“Don’t Mind Me, I’m Only Dying Slow”

The title of tomorrow’s entry in The Daily Stoic as well as today’s entry comes from the wonderful song by the singer/songwriter Jackie Greene, “Don’t Mind Me, I’m Only Dying Slow.” It’s a beautiful, lonely eight minute acoustic track, with a wheezing, bellowing harmonic chorus that evokes the sound of a man struggling to breathe. The entry that it inspired is a short one about how from the second we’re born, we’re in the process of dying and so we need to live while we can. To hold you over until tomorrow, there are two verses from the song worth thinking about.

The first:

“And I feel like a hound dog moaning along with the rain
Any day now, the jukebox could drive me insane
There’s an old man in the corner that nobody knows
He says: “laugh while you can cause someday you’ll be wearing my clothes”

Who is this old man? Were they laughing at him? Or just laughing and living it up generally? What does he mean by you’ll be ‘wearing my clothes?’ That one day we’ll be old like him? That one day we’ll be poor and broken like him? That we’ll be unknown like him? It’s probably a bit of all these things, and each is a Stoic insight. As Seneca put it, “If the breaking day sees someone proud, The ending day sees them brought low…Clotho mixes one [fate] with the other and stops Fortune from resting, spinning every fate around.”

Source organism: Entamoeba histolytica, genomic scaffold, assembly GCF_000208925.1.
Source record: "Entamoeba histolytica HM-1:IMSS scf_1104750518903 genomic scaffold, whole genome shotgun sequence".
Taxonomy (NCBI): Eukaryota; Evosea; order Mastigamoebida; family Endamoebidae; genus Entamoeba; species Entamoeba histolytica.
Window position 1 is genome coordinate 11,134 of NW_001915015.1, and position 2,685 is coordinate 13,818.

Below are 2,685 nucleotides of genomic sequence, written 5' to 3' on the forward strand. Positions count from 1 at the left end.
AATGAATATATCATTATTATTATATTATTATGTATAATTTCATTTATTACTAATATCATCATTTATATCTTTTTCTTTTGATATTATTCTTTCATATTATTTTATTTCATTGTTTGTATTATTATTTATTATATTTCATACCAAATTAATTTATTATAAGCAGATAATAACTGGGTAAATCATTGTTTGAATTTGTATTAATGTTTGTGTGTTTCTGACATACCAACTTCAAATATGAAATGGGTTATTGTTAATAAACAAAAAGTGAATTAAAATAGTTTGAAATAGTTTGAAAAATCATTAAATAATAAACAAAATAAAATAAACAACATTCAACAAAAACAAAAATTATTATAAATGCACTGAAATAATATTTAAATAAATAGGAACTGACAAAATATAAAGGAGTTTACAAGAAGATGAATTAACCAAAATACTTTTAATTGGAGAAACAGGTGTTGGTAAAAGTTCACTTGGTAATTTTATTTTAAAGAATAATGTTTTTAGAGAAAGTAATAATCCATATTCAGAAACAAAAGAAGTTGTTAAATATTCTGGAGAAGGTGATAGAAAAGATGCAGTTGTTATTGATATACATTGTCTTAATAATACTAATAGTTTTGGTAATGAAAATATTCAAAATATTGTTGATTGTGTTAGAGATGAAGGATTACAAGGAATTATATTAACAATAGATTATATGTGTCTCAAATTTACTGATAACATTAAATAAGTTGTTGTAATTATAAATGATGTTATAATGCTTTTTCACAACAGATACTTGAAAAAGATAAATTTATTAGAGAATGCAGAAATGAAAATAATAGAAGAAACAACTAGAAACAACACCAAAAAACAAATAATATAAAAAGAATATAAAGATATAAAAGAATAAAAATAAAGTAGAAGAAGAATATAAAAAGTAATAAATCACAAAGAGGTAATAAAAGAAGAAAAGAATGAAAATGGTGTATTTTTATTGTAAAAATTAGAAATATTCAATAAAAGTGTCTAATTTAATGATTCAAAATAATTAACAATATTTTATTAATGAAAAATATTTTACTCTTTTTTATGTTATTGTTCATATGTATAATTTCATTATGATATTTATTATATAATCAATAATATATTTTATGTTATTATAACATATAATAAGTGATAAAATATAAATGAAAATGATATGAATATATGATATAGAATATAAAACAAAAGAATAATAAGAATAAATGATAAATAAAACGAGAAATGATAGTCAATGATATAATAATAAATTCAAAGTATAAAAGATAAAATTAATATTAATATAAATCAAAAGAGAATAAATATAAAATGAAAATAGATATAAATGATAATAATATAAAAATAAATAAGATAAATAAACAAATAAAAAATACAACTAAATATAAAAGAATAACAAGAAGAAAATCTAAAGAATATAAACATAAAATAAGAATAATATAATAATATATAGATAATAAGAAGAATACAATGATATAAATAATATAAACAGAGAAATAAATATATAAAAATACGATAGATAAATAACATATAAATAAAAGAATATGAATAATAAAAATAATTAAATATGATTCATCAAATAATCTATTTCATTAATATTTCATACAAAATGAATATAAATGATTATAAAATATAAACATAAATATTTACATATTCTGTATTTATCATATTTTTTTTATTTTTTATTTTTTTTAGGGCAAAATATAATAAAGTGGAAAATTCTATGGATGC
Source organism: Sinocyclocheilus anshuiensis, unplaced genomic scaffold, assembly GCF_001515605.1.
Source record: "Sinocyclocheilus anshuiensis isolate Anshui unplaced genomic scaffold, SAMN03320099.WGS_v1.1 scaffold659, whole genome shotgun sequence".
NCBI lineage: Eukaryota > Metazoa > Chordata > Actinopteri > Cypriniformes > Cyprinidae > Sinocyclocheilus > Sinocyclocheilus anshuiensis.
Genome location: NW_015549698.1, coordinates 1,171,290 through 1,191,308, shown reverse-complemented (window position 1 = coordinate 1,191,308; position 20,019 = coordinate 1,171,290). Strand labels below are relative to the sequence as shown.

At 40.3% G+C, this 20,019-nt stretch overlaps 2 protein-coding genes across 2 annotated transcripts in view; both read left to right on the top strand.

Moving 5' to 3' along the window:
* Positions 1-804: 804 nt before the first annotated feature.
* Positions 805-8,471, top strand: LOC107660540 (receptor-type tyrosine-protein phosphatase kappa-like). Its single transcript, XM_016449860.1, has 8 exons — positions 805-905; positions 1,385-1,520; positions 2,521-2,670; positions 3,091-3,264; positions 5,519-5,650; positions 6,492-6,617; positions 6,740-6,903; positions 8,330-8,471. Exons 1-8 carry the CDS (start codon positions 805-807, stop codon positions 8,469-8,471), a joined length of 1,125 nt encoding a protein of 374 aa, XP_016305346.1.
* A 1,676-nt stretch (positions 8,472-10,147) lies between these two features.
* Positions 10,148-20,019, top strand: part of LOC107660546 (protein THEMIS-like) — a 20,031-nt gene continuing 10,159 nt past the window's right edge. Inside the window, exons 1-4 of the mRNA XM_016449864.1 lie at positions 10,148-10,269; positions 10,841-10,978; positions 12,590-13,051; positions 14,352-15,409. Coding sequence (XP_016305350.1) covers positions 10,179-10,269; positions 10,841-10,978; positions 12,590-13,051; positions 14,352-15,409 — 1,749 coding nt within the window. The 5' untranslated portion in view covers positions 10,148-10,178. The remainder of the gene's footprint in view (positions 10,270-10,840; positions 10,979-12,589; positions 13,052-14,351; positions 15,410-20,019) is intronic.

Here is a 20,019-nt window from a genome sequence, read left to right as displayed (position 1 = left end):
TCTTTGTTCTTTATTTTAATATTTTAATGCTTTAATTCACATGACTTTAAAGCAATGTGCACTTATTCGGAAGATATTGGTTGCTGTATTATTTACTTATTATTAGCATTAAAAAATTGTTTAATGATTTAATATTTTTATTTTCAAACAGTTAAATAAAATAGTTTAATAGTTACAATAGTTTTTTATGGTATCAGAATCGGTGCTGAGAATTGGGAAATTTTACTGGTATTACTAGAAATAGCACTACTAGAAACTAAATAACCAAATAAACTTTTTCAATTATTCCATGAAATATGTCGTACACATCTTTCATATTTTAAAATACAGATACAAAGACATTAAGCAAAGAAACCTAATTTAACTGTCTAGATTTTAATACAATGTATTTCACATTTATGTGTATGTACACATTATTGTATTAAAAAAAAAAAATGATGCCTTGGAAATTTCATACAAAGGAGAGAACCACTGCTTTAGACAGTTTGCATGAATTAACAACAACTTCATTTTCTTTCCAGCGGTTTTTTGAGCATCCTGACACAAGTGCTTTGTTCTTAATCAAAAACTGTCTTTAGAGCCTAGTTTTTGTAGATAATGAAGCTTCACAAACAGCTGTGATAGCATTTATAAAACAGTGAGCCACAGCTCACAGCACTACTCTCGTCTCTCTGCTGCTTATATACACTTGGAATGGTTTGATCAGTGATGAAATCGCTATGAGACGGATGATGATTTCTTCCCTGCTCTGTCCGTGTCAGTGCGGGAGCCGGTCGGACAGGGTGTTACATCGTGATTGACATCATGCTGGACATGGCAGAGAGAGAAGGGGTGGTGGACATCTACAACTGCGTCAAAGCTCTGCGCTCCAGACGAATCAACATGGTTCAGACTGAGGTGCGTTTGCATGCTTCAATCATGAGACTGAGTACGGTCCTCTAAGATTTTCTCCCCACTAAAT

But it’s the verse after next that evokes the message of tomorrow’s entry in the book:

“I know that you know how to fake and to take what
You break what you burn what you never did learn
Then you turn and you say that you’ve made a mistake
As your head starts to spin and your heart starts to ache
But all that you make will be all that you get
When the curtain goes down, but don’t you forget
That all your regret is a cheap silhouette and that’s all…
Ah but don’t mind me baby, I’m only dying slow”

We’re all dying slow. “Let each thing you would do, say or intend be like that of a dying person,” is Marcus’s command. Because you are a dying person and the curtain will come down. And when it does, your regrets will be nothing. All that you’ll have is what you made in this life.

P.S. Time, life, death—these are the three constants in this world. For a reminder, look at our Memento mori letterpress print or our memento mori coin which people like Rich Roll and Jon Gordon carry with them every day.

P.S.S. This email was sent on December 1st, 2017. Sign up today for the Daily Stoic’s email and get our popular free 7-day course on Stoicism.